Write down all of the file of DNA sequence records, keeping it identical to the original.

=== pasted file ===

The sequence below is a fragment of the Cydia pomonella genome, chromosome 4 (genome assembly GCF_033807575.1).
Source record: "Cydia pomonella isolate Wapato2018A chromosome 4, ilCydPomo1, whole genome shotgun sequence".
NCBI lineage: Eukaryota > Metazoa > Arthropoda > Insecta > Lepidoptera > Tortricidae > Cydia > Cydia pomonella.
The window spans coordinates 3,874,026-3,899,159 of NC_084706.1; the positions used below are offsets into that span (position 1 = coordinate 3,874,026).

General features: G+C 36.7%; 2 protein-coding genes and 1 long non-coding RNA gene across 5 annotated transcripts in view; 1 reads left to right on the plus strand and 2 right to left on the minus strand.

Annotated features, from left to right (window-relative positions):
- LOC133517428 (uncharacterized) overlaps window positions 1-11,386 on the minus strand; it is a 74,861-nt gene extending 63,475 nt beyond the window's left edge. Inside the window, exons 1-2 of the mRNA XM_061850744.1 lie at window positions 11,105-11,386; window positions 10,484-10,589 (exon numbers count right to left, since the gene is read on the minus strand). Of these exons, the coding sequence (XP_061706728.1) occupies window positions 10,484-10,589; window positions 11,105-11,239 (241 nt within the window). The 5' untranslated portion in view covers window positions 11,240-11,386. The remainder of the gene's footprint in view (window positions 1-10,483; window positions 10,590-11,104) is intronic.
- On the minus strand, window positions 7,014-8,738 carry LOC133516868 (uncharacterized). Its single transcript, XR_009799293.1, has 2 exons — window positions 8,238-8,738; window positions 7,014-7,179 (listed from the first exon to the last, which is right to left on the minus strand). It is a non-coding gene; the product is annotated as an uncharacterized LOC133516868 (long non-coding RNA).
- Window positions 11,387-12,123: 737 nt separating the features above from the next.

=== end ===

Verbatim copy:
The sequence below is a fragment of the Cydia pomonella genome, chromosome 4 (genome assembly GCF_033807575.1).
Source record: "Cydia pomonella isolate Wapato2018A chromosome 4, ilCydPomo1, whole genome shotgun sequence".
NCBI lineage: Eukaryota > Metazoa > Arthropoda > Insecta > Lepidoptera > Tortricidae > Cydia > Cydia pomonella.
The window spans coordinates 3,874,026-3,899,159 of NC_084706.1; the positions used below are offsets into that span (position 1 = coordinate 3,874,026).

General features: G+C 36.7%; 2 protein-coding genes and 1 long non-coding RNA gene across 5 annotated transcripts in view; 1 reads left to right on the plus strand and 2 right to left on the minus strand.

Annotated features, from left to right (window-relative positions):
- LOC133517428 (uncharacterized) overlaps window positions 1-11,386 on the minus strand; it is a 74,861-nt gene extending 63,475 nt beyond the window's left edge. Inside the window, exons 1-2 of the mRNA XM_061850744.1 lie at window positions 11,105-11,386; window positions 10,484-10,589 (exon numbers count right to left, since the gene is read on the minus strand). Of these exons, the coding sequence (XP_061706728.1) occupies window positions 10,484-10,589; window positions 11,105-11,239 (241 nt within the window). The 5' untranslated portion in view covers window positions 11,240-11,386. The remainder of the gene's footprint in view (window positions 1-10,483; window positions 10,590-11,104) is intronic.
- On the minus strand, window positions 7,014-8,738 carry LOC133516868 (uncharacterized). Its single transcript, XR_009799293.1, has 2 exons — window positions 8,238-8,738; window positions 7,014-7,179 (listed from the first exon to the last, which is right to left on the minus strand). It is a non-coding gene; the product is annotated as an uncharacterized LOC133516868 (long non-coding RNA).
- Window positions 11,387-12,123: 737 nt separating the features above from the next.